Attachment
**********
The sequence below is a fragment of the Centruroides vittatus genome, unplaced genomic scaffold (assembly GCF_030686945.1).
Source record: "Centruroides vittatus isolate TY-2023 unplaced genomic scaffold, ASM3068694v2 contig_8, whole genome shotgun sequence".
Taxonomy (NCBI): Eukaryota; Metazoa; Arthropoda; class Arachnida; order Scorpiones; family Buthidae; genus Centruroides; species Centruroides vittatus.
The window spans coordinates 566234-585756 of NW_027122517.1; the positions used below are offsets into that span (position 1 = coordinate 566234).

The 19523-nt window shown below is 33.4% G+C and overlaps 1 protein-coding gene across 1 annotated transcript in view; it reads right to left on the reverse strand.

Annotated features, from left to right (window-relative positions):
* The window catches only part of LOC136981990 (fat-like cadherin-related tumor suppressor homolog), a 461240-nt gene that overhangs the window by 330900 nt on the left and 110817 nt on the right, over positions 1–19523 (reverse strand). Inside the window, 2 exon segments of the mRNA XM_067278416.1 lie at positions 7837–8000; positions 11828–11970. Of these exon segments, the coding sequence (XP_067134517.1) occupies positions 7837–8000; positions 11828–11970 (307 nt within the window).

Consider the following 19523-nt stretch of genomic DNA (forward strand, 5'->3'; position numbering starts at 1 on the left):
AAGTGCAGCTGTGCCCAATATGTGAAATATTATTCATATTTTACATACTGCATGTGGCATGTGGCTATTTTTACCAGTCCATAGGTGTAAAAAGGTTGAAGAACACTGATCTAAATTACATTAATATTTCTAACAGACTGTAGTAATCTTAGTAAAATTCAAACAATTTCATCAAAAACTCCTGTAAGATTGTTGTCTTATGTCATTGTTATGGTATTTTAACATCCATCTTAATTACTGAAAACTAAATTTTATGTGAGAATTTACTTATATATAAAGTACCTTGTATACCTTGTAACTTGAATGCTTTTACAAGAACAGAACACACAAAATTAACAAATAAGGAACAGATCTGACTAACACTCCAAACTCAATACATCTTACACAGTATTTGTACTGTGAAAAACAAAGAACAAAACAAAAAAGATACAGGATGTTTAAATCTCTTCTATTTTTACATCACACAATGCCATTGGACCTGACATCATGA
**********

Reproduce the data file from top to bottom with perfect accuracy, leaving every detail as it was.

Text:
The sequence below is a fragment of the Centruroides vittatus genome, unplaced genomic scaffold (assembly GCF_030686945.1).
Source record: "Centruroides vittatus isolate TY-2023 unplaced genomic scaffold, ASM3068694v2 contig_8, whole genome shotgun sequence".
Taxonomy (NCBI): Eukaryota; Metazoa; Arthropoda; class Arachnida; order Scorpiones; family Buthidae; genus Centruroides; species Centruroides vittatus.
The window spans coordinates 566234-585756 of NW_027122517.1; the positions used below are offsets into that span (position 1 = coordinate 566234).

The 19523-nt window shown below is 33.4% G+C and overlaps 1 protein-coding gene across 1 annotated transcript in view; it reads right to left on the reverse strand.

Annotated features, from left to right (window-relative positions):
* The window catches only part of LOC136981990 (fat-like cadherin-related tumor suppressor homolog), a 461240-nt gene that overhangs the window by 330900 nt on the left and 110817 nt on the right, over positions 1–19523 (reverse strand). Inside the window, 2 exon segments of the mRNA XM_067278416.1 lie at positions 7837–8000; positions 11828–11970. Of these exon segments, the coding sequence (XP_067134517.1) occupies positions 7837–8000; positions 11828–11970 (307 nt within the window).

Consider the following 19523-nt stretch of genomic DNA (forward strand, 5'->3'; position numbering starts at 1 on the left):
AAGTGCAGCTGTGCCCAATATGTGAAATATTATTCATATTTTACATACTGCATGTGGCATGTGGCTATTTTTACCAGTCCATAGGTGTAAAAAGGTTGAAGAACACTGATCTAAATTACATTAATATTTCTAACAGACTGTAGTAATCTTAGTAAAATTCAAACAATTTCATCAAAAACTCCTGTAAGATTGTTGTCTTATGTCATTGTTATGGTATTTTAACATCCATCTTAATTACTGAAAACTAAATTTTATGTGAGAATTTACTTATATATAAAGTACCTTGTATACCTTGTAACTTGAATGCTTTTACAAGAACAGAACACACAAAATTAACAAATAAGGAACAGATCTGACTAACACTCCAAACTCAATACATCTTACACAGTATTTGTACTGTGAAAAACAAAGAACAAAACAAAAAAGATACAGGATGTTTAAATCTCTTCTATTTTTACATCACACAATGCCATTGGACCTGACATCATGA